Evelyn Chartres Author

Beef and Macaroni au Four

Ground beef and macaroni with a pasta sauce is pretty much a staple of Canadian cooking. There is also seems to be no end in sight for variants on this particular dish and it is readily available in stores.

This variant is quick and easy to make. I use melt some shredded cheese on top using an oven. While I use a four-cheese or Portobello mushroom pasta sauce, any variants that catch your eye will do!


  • 8 ounces (225 g) of elbow macaroni
  • 1 tablespoon (15 ml) of butter
  • 1 pound (450 g) of ground beef
  • ¼ cup (60 ml) of finely chopped onions
  • ¼ cup (60 ml) of finely chopped roasted red peppers
  • 2 cloves (5-10 mg) of pressed garlic
  • 1 teaspoon (5 ml) of Italian Seasoning
  • ½ teaspoon (2.5 ml) of salt
  • ½ teaspoon (2.5 ml) of pepper
  • 22 fluid ounces (650 ml) of pasta sauce
  • ¼ cup of shredded mozzarella cheese (per portion)


  1. Preheat oven to 350°F (175°C).
  2. Prepare macaroni in accordance with package instructions.
  3. In a large skillet melt butter over medium heat.
  4. Add beef, onions, red peppers, garlic and seasoning.
  5. Cook until meat is no longer pink, then drain meat.
  6. Return to heating element then add pasta sauce and macaroni.  Simmer on low for about 20 minutes.
  7. Place a portion in a stoneware dish then cover in shredded cheese. Place in the oven for 15 minutes or until cheese is golden brown.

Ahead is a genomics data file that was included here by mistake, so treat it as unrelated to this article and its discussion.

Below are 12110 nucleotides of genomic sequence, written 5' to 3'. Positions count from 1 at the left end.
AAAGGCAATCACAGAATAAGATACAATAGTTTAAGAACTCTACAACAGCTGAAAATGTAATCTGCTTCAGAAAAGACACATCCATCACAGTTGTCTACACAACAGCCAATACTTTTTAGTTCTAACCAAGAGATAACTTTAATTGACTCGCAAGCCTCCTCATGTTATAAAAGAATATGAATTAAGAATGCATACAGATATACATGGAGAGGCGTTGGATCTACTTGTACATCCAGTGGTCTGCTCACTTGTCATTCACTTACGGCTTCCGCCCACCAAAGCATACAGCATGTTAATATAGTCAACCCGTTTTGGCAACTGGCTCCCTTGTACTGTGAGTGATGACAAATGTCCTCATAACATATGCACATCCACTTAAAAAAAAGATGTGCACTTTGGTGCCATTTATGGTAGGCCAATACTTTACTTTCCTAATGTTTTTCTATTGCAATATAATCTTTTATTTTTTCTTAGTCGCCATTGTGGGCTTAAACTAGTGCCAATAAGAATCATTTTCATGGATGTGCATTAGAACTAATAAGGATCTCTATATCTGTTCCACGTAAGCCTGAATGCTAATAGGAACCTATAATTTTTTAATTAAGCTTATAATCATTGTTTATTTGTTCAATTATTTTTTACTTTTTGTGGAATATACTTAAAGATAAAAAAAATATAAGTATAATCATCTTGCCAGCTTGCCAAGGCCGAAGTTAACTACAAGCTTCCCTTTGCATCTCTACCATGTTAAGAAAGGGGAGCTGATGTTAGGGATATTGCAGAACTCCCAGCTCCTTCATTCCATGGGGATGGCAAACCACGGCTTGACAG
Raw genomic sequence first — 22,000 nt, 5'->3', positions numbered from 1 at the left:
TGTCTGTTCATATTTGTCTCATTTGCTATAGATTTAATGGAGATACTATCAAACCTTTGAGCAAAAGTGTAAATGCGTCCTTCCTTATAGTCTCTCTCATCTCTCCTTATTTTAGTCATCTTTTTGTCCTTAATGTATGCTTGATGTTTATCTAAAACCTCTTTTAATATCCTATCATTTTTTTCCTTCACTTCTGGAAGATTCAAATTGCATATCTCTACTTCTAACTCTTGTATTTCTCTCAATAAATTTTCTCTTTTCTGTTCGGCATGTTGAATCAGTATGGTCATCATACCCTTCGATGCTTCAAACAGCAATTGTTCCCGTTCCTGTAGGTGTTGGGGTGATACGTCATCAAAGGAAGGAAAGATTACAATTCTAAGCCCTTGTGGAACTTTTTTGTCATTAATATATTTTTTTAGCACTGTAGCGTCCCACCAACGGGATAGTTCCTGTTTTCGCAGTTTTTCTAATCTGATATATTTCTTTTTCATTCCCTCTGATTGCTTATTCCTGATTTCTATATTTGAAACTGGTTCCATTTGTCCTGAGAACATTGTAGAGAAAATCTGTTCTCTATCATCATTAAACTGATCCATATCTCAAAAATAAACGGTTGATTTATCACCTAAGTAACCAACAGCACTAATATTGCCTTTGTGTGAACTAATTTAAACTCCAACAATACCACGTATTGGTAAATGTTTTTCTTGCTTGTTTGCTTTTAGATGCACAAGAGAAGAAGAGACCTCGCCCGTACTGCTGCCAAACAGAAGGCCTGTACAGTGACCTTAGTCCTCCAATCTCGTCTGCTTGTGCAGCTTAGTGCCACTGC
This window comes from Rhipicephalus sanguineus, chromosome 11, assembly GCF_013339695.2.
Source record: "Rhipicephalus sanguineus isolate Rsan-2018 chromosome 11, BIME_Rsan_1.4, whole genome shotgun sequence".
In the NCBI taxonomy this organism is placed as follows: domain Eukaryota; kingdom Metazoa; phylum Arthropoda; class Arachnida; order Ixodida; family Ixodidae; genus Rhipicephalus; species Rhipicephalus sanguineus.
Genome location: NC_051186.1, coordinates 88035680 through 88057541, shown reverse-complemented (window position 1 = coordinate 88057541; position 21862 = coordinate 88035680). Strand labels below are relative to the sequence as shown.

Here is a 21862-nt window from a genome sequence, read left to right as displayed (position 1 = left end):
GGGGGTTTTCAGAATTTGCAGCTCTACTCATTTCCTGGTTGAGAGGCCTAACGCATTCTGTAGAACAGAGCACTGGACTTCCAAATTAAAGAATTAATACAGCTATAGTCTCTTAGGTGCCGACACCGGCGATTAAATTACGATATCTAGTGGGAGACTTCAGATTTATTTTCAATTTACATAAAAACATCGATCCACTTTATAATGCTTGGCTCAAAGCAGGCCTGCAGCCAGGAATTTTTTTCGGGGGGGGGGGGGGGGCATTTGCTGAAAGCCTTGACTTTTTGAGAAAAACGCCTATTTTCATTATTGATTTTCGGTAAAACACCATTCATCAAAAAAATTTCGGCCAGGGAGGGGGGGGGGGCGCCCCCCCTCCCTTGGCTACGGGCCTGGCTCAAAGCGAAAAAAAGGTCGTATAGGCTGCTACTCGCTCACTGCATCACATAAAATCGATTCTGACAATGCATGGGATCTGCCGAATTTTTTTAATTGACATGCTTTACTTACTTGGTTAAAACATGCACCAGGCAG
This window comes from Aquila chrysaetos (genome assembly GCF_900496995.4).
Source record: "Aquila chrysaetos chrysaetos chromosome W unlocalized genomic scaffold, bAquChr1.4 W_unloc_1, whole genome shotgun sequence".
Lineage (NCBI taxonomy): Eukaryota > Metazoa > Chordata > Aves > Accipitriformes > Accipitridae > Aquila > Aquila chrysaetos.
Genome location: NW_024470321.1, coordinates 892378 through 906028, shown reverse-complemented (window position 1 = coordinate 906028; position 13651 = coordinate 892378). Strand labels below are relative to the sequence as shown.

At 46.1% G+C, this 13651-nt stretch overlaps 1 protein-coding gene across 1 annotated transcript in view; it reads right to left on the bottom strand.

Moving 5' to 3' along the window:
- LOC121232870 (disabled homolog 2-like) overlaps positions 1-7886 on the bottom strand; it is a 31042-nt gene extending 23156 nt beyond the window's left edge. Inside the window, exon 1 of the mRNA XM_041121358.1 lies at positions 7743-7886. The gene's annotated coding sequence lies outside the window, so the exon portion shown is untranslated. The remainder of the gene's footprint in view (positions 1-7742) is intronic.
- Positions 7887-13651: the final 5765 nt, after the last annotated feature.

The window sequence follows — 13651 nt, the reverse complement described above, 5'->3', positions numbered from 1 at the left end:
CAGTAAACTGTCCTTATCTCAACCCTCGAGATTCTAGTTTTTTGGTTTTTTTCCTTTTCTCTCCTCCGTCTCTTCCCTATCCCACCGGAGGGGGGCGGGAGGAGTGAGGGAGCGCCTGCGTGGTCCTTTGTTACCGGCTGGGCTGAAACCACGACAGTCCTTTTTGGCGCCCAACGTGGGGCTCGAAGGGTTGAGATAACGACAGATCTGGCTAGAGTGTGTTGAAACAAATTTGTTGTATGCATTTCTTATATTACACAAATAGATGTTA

Kraft Dinner

Kraft Dinner seems to be a Canadian icon. This meal is often a favourite of children and often a survival tool for the starving university student. Quick and easy to make, it sometimes pays to have a few boxes handy in case you get inundated with children.


  • 8 ounce (225 g) box of Kraft Dinner
  • 1 tablespoon (15 ml) of butter
  • ⅓ cup (80 ml) of milk


  1. Boil 6 cups (1.4 litres) of water in a saucepan.
  2. Cook for 7 or 8 minutes or until tender.
  3. Drain and return to saucepan.
  4. Add butter, milk and cheese sauce mix to noodles.
  5. Ready-to-serve.

Stop the Presses!

During the past few years, when not otherwise occupied,I have been catching up on the classics.  Some of these have included 1984, Les Trois Mousquetaires and Frankenstein.

One lovely word discovered too late to prevent some serious hair pulling!

Lacking from this collection of literature was the presence of any Canadian classics.  Hence, for the first time since university I took it upon myself to catch up on some Canadiana.


Young girl hiding behind baggage at a train station

Enter Anne of Green Gables and Anne of Avonlea, part of a series which I am reading while I review The Grand Project.  These books have inspired generations of readers, exported Canadian culture to the Land of the Rising Sun and reminded resistance fighters of what they were fighting for.

So why had I missed the bandwagon before now?  Even after I paid a visit to Prince Edward Island? Who knows! However, I feel that having a child now allows me to appreciate the stories.

I must confess however that I now wish I had read these books earlier.  Perhaps I may not have been ready for them or been appreciated the works, but it would have certainly introduced me to a very special word: Moonglade.

I came across this word while reading the Anne of Avonlea and may not have noticed had Lucy Maud Montgomery not decided to make a character explicitly define the word.  It describes the shimmering path of silvery light that is reflected off the moon onto a body of  water.

One lovely word discovered too late to prevent some serious hair pulling when describing a scene from The Portrait!  To think that word was just waiting for me, and all it needed was to pick-up the right set of Canadian classics.

I will probably make a point of it to use that world in future literature.  A shame that The Grand is nestled in the mountains!